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Memories Of A Pathfinder

Part 7, Wiffleball Years (1958 - 1965) -- 07/20/09

We had just moved into the first house in June 1958. Brand new to the neighborhood, my brother Rusty and I sat on our curb and watched some boys playing baseball in the street. Actually they were playing Wiffleball on an improvised yet modified baseball diamond painted on the street in white, complete with batters box and bases. I was fascinated right away.

Rusty showed no interest, but I asked the boys if I could play with them. They already had many players on each team, but allowed me to play if I paid 10 cents. That fee was to contribute to the purchase of the wiffleball supply. I asked Rusty to lend me the dime and with that I was playing and making new friends right away.

Most of the boys were older than I, some much older. I don't remember all their names, but some were the Jandeska boys (Billy, Bob, and Gerry), the Anderson boys (Bruce, Barry, and Mark), Mike Kent, just to mention a few.

They had been playing for years right there on the street. The people who owned homes on both sides of the street would come out and sit in lawn chairs, watching us. From Spring to Fall, we would play out there, sometimes with only a few boys per side, sometimes a large group per team. It was so much fun.

On hot humid weekend nights, the game could last until quite late. I had to reluctantly go inside around 10 pm and continue watching from a window. Sometimes being too young was such a drag.

On the northwest corner of 83rd Place and Cregier Ave., there was large old tree near the fire hydrant. Its tall branches spread out above the playing field. Sometimes a fly ball would be hit into the branches and bounce around making it difficult to catch from the ground. Sometimes it would hang up in the branches causing a game delay while various attempts were made to loosen by throwing objects at it so it could fall. Those attempts weren't always successful. Hence the need to obtain a new wiffleball and purchase a replacement in the backup supply. Each time another 10 cents per player was collected.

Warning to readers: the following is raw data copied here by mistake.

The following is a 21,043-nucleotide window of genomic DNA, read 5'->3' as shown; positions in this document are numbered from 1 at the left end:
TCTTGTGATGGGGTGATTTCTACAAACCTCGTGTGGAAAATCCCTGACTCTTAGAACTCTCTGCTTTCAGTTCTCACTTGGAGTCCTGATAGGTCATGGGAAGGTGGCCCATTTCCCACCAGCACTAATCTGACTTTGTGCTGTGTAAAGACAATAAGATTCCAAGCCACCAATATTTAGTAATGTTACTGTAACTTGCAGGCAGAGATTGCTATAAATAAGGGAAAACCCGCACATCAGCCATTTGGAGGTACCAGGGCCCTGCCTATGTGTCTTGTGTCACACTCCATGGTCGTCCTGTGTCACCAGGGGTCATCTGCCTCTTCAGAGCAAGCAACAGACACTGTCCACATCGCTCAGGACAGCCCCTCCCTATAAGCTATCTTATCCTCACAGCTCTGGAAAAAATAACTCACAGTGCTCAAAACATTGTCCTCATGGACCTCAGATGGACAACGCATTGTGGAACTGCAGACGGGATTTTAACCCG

Over the years, the older boys had summer jobs and could no longer play as often. I believe it was the summer of 1965 was the last big game when everyone played. Time was catching up with us, the teams were no longer so large, the audience less enthused by the changes as boys become men and move on to other matters in life.

Not long ago on my last trip to Chicago, I went by my old neighborhood. The houses are still the same. The big corner tree, gone for decades now. The baseball diamond long vanished, erased by the passage of time. The echos of boys shouting and expressing the emotion of baseball played on the small scale, exist now only in our memories.

At any moment I can project my memories and be back there, just like it was. No matter if I struck out, got a hit, caught a fly ball or made a close play, it was all great fun. Chicago was a wonderful place to grow up. I'm glad those boys in 1958 let me play. I still owe my brother Rusty that dime too.

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